Our 46 year old client was the front seat passenger in a motor vehicle driven by his cousin. He and his cousin were travelling to Peddler’s Village to do some shopping. As the vehicle passed the home of Diane and James Levell, a four acre property, a huge portion of one of the Levell’s Norway Maple trees broke away from the stem and fell. This particular portion of the tree had extended from its stem (the stem was 13 feet, 8 inches from the shoulder of the southbound lane) fully across both the Southbound and Northbound lanes and over top PECO’s electrical wires hanging from poles on the northbound side of the road. When it fell, it knocked the electrical wires to the ground, landed upon the passenger side of the vehicle and killed our client.
The tree was a Norway Maple. This Norway Maple was both on the Levell’s property and within what is known as the Commonwealth “right-of-way.” The Commonwealth maintains a right-of-way on State highways so as to place traffic control type signs and to reserve the right to remove dangerous conditions that exist on private property so as to not endanger travelers on State Highways.
Baratta, Russell & Baratta (BRB) was retained by the Administratrix of the Estate, 23 months after the accident and with only 1 month remaining on the Statute of Limitations. A previous counsel who had been handling the manner refused to take the case stating that it would be impossible to prove that the homeowner and the Department of Transportation was responsible for causing our client’s death.
Immediately upon being retained, an investigation was performed analyzing pictures of the tree that had fallen and investigating the site from which the tree had fallen. Township records were reviewed as well as records of the tree removal company. Prior to filing the lawsuit on the eve of the Statute of Limitations, BRB was able to garner the expert opinion of an arborist that the tree was in fact dead, and had been dead for several years prior to the accident.
Further, even though the tree appeared to be in full bloom, there was, according to this expert, outward signs of decay on the tree which should have alerted the homeowner that the tree was dead. Given the tree’s close proximity to the roadway, the homeowner should have taken steps to remove the tree so that the tragedy that ultimately did occur, would not occur.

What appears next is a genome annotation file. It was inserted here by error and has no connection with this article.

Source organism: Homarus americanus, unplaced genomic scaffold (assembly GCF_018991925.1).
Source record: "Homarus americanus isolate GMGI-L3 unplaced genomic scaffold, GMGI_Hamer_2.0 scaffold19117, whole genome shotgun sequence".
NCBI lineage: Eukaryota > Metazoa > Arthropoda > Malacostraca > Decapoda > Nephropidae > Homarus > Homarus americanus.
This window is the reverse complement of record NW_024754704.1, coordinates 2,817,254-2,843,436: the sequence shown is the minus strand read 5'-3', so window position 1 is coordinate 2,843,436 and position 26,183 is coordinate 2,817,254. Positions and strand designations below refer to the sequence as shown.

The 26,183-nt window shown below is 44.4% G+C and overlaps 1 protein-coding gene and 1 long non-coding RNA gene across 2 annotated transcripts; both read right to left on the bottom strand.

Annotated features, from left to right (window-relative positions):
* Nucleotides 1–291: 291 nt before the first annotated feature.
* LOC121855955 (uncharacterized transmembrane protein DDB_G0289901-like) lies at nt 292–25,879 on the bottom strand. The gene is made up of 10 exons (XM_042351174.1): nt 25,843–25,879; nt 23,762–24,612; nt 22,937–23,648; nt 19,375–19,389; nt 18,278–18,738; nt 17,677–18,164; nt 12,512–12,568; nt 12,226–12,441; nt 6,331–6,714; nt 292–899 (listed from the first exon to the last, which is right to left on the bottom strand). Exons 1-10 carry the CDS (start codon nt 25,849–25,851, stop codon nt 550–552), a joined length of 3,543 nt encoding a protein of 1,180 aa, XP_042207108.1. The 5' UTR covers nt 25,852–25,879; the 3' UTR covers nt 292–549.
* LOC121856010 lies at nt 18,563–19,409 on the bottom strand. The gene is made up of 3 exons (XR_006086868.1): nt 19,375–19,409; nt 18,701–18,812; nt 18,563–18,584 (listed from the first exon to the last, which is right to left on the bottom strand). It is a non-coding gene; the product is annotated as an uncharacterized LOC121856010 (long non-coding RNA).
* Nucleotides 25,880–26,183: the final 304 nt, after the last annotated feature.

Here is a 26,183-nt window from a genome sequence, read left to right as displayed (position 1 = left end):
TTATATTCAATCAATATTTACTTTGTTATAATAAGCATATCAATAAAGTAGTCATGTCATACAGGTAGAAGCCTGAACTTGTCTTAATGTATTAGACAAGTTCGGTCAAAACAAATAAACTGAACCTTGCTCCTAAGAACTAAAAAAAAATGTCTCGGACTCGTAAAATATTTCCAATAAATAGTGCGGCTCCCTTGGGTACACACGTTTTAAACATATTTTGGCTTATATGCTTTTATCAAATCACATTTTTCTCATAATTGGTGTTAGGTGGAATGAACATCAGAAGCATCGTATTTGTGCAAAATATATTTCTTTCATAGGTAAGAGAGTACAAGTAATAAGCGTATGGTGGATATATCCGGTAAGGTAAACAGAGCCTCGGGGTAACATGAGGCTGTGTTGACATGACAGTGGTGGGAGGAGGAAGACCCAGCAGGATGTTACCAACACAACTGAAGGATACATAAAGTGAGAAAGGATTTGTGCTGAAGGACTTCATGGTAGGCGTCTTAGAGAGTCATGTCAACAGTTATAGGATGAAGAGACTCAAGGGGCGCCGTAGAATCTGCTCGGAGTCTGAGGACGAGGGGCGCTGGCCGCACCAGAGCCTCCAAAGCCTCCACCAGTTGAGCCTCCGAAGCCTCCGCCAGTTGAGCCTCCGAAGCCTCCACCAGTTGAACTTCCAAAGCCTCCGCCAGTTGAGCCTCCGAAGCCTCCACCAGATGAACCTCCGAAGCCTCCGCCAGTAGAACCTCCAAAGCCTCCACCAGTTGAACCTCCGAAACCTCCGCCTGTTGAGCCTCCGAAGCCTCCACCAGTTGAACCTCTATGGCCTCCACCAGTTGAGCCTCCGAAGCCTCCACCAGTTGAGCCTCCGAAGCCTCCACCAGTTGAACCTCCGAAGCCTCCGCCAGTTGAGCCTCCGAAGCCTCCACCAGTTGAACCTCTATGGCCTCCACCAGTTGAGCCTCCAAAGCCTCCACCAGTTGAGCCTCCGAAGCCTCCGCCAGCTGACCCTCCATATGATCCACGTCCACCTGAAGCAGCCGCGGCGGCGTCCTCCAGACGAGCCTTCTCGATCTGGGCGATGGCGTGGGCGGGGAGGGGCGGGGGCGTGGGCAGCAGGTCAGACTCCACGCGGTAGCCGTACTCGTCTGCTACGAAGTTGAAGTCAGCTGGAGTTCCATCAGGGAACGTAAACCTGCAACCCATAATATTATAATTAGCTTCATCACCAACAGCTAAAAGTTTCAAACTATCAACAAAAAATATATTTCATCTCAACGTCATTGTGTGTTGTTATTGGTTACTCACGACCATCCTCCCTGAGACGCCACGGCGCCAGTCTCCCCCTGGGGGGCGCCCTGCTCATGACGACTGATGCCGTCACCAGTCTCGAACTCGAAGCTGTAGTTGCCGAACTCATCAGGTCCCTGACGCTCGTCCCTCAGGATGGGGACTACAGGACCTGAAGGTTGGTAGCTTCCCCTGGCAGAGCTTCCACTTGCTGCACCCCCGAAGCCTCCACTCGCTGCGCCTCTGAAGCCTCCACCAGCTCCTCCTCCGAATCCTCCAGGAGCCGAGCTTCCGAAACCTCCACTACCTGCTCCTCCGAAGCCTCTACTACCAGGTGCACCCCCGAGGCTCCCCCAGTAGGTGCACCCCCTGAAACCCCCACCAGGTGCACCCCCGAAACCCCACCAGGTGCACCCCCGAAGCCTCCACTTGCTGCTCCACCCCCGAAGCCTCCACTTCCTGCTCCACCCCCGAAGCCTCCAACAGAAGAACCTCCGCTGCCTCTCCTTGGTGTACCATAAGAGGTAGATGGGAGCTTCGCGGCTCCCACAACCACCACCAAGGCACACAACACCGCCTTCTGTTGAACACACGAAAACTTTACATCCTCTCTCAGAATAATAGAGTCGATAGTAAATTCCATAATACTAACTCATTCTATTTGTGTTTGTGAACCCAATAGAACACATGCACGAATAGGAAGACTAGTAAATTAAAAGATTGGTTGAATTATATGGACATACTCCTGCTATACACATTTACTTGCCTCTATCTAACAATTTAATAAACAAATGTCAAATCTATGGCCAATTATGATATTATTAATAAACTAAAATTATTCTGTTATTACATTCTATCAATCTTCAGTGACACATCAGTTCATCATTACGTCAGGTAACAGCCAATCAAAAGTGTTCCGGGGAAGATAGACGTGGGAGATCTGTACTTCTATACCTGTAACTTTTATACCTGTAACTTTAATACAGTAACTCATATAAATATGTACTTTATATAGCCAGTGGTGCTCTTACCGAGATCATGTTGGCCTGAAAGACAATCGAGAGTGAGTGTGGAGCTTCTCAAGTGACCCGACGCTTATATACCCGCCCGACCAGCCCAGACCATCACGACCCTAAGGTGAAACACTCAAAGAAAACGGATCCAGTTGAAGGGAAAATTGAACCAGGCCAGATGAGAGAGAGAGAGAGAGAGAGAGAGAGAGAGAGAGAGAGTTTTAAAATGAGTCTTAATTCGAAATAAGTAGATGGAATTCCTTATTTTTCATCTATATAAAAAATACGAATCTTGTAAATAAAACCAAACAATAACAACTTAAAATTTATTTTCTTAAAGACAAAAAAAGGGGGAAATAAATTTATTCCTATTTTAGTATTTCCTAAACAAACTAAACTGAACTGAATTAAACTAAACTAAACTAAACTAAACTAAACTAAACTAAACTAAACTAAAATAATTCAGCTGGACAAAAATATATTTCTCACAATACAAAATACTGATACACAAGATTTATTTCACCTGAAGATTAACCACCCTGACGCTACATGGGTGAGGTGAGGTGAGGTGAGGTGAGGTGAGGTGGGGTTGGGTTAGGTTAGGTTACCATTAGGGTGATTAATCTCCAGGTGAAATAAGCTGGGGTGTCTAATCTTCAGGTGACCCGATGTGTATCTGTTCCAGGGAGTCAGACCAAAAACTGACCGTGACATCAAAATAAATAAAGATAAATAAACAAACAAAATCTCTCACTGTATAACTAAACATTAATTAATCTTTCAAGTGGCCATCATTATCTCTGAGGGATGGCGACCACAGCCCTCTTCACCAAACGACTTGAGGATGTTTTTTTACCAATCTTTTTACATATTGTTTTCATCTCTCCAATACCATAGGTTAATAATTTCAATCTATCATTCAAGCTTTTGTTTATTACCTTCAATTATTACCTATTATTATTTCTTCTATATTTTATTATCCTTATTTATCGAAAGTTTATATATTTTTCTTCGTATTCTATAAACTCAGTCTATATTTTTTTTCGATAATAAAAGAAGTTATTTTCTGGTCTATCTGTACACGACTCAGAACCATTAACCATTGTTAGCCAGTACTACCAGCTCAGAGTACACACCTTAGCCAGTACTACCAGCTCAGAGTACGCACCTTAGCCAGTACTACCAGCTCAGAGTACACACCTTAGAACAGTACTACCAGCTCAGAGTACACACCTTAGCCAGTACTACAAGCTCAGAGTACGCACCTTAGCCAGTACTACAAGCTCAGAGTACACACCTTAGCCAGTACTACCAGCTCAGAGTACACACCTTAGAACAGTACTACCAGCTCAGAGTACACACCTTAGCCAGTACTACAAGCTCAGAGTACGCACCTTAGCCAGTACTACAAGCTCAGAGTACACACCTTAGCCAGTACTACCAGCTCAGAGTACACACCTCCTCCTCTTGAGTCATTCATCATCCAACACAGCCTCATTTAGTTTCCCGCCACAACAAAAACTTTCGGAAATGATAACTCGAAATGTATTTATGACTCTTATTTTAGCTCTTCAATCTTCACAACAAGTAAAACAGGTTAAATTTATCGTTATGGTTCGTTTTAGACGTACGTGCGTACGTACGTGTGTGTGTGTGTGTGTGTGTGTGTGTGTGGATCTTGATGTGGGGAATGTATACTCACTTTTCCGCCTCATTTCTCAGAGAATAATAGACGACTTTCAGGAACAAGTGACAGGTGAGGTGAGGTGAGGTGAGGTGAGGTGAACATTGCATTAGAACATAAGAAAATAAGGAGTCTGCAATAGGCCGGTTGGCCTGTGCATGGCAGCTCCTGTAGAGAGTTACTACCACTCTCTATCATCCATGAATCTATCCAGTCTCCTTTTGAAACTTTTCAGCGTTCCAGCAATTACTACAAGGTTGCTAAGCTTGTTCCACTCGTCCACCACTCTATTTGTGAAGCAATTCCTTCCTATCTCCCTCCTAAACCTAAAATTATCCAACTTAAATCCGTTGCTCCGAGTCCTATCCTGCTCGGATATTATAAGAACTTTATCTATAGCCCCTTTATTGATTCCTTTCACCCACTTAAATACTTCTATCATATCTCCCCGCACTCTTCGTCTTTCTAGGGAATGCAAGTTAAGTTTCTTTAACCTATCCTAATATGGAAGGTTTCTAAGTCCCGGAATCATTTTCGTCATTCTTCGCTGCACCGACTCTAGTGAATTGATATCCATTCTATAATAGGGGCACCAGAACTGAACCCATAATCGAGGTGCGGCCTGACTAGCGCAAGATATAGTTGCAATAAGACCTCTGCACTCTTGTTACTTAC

The law requires that owner of land in or adjacent to a developed or residential area is subject to liability for harm, caused to others outside of the land by a defect in the condition of a tree thereon, if in the exercise of reasonable care the owner of the property would have discovered the defect and the risk involved therein and would have made it reasonably safe for repair or otherwise.
Also, PennDOT, given its responsibility for its own right-of-way, has a duty of care to remove dangerous and defective trees from these areas. According to the Pennsylvania Superior Court case in Commonwealth of Pennsylvania, Department of Transportation v. Patton, 686 A.2d 1302 (Pa. 1997), it was determined that the Commonwealth is not immune from liability for dangerous conditions of trees within the Commonwealth’s right-of-way if PennDOT has either actual or constructive notice of the risk of unreasonable harm.
BRB conducted numerous depositions of Buckingham Township police department personnel, PennDOT personnel and the homeowners. Through those depositions BRB learned that PennDOT’s chief roadside inspector for the Bucks County area failed to look at this particular tree because he did not know that the tree was within the Commonwealth’s right-of-way. He admitted, after extensive cross-examination, that the tree was a dangerous and defective tree and that if he had looked at it, he would have been able to observe that.
With regard to the homeowner, BRB was able to establish that they were regularly in or around the location where this tree was performing landscaping work. He also established that a crack in a tree, if they observed it, would have been something that would have led them to take the tree down given its size and its closeness to the highway.
Lastly, BRB, through his expert witness arborist Andrew W. Graham, proved through a review of photographs taken after the tree had fallen, that a crack had extended down the trunk from a major trunk fork located about 9 feet above the ground and that this crack had existed for several years prior to the accident.
The homeowners had a $300,000 policy limit covering their property. Prior to trial, the homeowners agreed to tender this $300,000 policy. Under Pennsylvania law, damages recoverable against the Commonwealth of Pennsylvania are capped at $500,000. Pursuant to a confidentiality agreement, the claim against PennDOT was resolved for an undisclosed amount of money.
As part of the resolution of the case, BRB retained the right to pursue an additional $300,000 in coverage against the homeowners. Through discovery, BRB learned that the homeowners owned a property adjacent to and contiguous to the property from which the tree fell. Through a Declaratory Judgment action filed in Federal Court, BRB made the claim that the homeowners’ insurance carrier on that contiguous and adjacent property owed a duty to extend liability coverage to the homeowners for the injury and death caused to our client.
Result: Settled for $670,000
Attorney: Anthony J. Baratta of Baratta, Russell, & Baratta